Health promotion. Social marketing
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Health promotion: marketing sociale, comunicazione, salute, ambiente, disuguaglianze sociali.
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Case study: Big data improves cardiology diagnoses by 17%

Case study: Big data improves cardiology diagnoses by 17% | Health promotion. Social marketing | Scoop.it

Big data analytics technology has been able to find patterns and pinpoint disease states more accurately than even the most highly-trained physicians.

 

The human brain may be nature’s finest computer, but artificial intelligences fed on big data are making a convincing challenge for the crown. In the realm of healthcare, natural language processing, associative intelligence, and machine learning are revolutionizing the way physicians make decisions and diagnose complex patients, significantly improving accuracy and catching deadly issues before symptoms even present themselves.

 

In this case study examining the impact of big data analytics on clinical decision making, Dr. Partho Sengupta, Director of Cardiac Ultrasound Research and Associate Professor of Medicine in Cardiology at the Mount Sinai Hospital, has used an associative memory engine from Saffron Technology to crunch enormous datasets for more accurate diagnoses.

 

Using 10,000 attributes collected from 90 metrics in six different locations of the heart, all produced by a single, one-second heartbeat, the analytics technology has been able to find patterns and pinpoint disease states more quickly and accurately than even the most highly-trained physicians.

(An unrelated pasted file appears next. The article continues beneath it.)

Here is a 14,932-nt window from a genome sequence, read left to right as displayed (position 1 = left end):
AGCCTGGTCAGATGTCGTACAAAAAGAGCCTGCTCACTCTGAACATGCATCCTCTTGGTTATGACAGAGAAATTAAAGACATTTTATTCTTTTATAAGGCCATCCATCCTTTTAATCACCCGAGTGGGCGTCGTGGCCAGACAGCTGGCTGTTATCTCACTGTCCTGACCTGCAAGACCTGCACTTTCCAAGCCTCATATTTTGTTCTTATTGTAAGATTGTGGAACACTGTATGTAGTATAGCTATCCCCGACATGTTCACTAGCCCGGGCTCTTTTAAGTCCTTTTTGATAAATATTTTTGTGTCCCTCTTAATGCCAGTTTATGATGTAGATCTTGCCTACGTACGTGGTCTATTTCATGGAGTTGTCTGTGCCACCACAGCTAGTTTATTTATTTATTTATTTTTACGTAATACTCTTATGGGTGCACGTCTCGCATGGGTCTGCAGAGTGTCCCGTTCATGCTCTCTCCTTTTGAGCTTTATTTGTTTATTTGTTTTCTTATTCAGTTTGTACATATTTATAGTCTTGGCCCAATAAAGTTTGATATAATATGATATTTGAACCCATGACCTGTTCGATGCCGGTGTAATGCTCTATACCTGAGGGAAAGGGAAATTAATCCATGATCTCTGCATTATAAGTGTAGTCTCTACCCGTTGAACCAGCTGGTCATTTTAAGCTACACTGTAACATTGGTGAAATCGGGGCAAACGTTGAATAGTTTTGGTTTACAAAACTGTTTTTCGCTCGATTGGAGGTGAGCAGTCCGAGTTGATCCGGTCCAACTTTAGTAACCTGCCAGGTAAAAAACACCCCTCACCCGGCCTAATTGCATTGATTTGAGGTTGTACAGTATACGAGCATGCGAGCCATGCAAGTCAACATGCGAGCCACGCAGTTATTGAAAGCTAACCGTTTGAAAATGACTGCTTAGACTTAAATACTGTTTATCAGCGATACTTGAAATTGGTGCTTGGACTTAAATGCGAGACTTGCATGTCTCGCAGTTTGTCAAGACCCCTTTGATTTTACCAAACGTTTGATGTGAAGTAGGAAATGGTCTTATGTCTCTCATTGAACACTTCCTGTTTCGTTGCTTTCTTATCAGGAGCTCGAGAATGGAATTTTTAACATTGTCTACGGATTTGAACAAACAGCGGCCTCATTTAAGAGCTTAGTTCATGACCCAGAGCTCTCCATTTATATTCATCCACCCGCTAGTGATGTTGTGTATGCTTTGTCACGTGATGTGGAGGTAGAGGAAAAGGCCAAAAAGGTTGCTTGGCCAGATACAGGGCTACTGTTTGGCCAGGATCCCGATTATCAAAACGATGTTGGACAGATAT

more at http://healthitanalytics.com/2014/07/07/case-study-big-data-improves-cardiology-diagnoses-by-17/

 


Via nrip, Rémy TESTON
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Rescooped by Giuseppe Fattori from All about Pharma by Pharmacomptoir
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Top health industry issues of 2014

Implications of integrating technology:


Under increasing pressure to keep costs down, providers should promote technologies that help manage patients’ health outside of costly care settings.


Shouldering more of their medical costs, health-conscious consumers may be more willing to pay for mobile and other technologies to help manage their health.


Drug and device companies must understand consumer behavior and satisfaction in the social media era.


Reimbursing non-traditional, mobile-enabled therapies may allow insurers to reduce medical costs.


Via nrip, Pharmacomptoir / Corinne Thuderoz
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